Alexander won the rushing title, set the single-season record for touchdowns with 28, and took home the NFL's Most Valuable Player trophy.
Both seasons were some consolation for a Super Bowl loss steeped in controversy.
In 2006, both players woke up in a nightmare. Hasselbeck missed four games, and Alexander six, due to injury. The depleted offensive line, once the team’s strong point, became a model of inconsistency. Hasselbeck threw for 1,000 fewer yards, six fewer touchdowns (18) and six more interceptions (15) than in 2006, and he was sacked ten more times in only twelve games.
Alexander’s season started going downhill when a blatant and uncalled horse-collar tackle in a Week Two win over the Cardinals caused weakness in his left foot that either caused, or contributed to, a cracked fourth metatarsal bone. For the first time since his rookie year in 2000, Alexander failed to rush for at least 1,000 yards. His 896 yards was less than half of the 1,880 he put up in 2005. His 3.4 yards-per-carry average in 2006 was the lowest of his career by a full yard, and 1.5 yards less than the 5.1 YPC he amassed in 2005.
He played in only ten games, and nine different offensive lines blocked for the Seahawks this season. The offensive downturn can be traced to the latter number. Hasselbeck and Alexander weren't the sexy stories anymore - Drew Brees became the NFC's best signal caller, and San Diego's LaDanian Tomlinson shattered Alexander's TD mark.
However, there’s been recent reason for encouragement. Alexander ran like a man possessed in the Week Sixteen close loss to the Chargers, picked up over 200 yards against Green Bay in a November win at Qwest Field, and has rushed for at least 70 yards in each of the final six games – games in which he has carried the ball 40, 26, 22, 23, 31 and 28 times.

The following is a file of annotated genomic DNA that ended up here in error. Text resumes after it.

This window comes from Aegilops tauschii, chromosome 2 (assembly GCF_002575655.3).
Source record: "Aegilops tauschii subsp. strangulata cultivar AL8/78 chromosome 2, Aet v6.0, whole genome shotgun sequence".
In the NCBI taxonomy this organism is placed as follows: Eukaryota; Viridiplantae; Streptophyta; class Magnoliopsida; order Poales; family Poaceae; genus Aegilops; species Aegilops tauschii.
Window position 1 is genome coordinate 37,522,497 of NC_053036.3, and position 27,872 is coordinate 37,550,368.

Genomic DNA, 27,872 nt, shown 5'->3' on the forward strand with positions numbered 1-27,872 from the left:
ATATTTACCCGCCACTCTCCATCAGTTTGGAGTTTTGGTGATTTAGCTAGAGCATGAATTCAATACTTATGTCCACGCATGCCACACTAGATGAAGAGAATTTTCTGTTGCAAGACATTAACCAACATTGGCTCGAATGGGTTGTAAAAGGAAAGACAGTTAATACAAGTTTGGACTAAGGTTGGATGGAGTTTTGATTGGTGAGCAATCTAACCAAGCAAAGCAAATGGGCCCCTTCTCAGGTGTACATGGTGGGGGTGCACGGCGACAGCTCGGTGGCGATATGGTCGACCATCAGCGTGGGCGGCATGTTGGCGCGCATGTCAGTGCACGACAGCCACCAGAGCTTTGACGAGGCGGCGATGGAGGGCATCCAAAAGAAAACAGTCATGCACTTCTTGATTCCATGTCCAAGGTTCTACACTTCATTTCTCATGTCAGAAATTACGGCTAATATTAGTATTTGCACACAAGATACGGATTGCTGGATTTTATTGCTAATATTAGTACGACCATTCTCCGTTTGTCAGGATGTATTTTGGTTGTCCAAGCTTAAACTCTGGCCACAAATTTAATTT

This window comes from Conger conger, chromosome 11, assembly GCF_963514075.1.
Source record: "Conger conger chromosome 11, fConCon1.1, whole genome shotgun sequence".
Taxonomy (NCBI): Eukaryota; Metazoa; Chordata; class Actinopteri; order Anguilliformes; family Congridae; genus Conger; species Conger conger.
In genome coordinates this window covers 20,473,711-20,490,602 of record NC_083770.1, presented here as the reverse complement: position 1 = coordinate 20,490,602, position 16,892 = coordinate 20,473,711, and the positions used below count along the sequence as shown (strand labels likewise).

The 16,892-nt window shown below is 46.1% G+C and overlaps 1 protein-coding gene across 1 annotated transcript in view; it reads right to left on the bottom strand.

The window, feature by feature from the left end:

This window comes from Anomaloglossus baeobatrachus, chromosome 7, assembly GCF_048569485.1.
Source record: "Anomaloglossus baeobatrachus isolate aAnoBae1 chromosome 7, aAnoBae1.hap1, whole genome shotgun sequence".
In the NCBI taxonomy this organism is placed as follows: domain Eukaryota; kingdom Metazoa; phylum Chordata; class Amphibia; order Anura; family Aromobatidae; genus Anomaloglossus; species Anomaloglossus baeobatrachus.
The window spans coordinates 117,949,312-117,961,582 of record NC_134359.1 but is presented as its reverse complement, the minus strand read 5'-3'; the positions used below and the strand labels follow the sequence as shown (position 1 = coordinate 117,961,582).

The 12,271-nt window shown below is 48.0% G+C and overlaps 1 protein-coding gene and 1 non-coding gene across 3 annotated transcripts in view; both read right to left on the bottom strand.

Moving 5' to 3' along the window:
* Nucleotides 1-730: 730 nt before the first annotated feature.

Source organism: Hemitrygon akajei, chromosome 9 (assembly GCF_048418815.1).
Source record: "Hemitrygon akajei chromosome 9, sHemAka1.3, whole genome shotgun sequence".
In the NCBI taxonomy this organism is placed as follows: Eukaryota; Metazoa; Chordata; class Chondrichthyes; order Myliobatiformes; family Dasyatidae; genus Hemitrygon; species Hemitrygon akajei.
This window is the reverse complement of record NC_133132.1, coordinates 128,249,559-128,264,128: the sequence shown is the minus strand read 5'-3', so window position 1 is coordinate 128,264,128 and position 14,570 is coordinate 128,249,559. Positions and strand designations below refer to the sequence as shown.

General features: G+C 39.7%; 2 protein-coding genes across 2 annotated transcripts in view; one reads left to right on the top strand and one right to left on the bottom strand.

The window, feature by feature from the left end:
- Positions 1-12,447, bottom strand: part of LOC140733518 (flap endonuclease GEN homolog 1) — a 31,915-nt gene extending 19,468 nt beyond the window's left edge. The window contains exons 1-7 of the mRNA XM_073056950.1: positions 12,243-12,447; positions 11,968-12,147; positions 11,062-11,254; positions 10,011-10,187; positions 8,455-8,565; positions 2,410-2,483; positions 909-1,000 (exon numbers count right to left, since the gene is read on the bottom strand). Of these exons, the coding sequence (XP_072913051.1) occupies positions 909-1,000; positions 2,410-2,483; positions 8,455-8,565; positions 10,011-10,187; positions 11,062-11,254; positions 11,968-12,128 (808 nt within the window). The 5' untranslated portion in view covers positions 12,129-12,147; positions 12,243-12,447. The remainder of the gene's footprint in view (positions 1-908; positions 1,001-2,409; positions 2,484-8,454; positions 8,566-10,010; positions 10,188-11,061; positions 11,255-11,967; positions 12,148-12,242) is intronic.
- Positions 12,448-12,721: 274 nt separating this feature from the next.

When asked on Wednesday about his condition, Alexander was very positive. “I feel a lot better,” he said. “I feel like when I am playing in the game, I’ve got my legs up under me and even when you come in the beginning of the season, you don’t really have season legs until a couple of games in, and those didn’t really go the way I wanted them to. Coming back and just now starting to feel like my wind and my stamina is up is a good thing.”
How does he feel that the team has bounced back from injuries? “From the beginning we have always wanted to be a team that prides itself on trying to get better and giving it everything that we have,” he said. “I have been proud that we are in the playoffs and won our division for as much adversity as we have been through this year. I think it is everybody caring for each other and trying to get there.”
In Matt Hasselbeck’s case, it isn’t so much about injury recovery as it about keeping the ball. The Seahawks had a -8 turnover ratio in 2006, a huge swing from their +10 ration last year. Hasselbeck knows that he has to make ball security a focus. “It’s tough,” he said. “For someone who handles the ball, there is a fine line between going out and playing free, trying to make plays and also know how to be stingy with the ball, protecting the football. For me, the key thing is throwing ball and making decisions in terms of interceptions. For other guys, it’s fumbles.”
Does playing with confidence make a difference? “It’s partly that,” he agreed. “Sometimes you get to play in better weather. There are all kinds of factors. It’s just something we’ve been dealing with this year. Last year we know it was a great thing for us. We didn’t turn the ball over a lot. Our defense created a bunch of turnovers. This year it is kind of backwards. We’re turning the ball over. We’ve had opportunities on the other side of the ball. We’ve got to keep practicing like we’re doing and keep emphasizing those things and good stuff should happen.”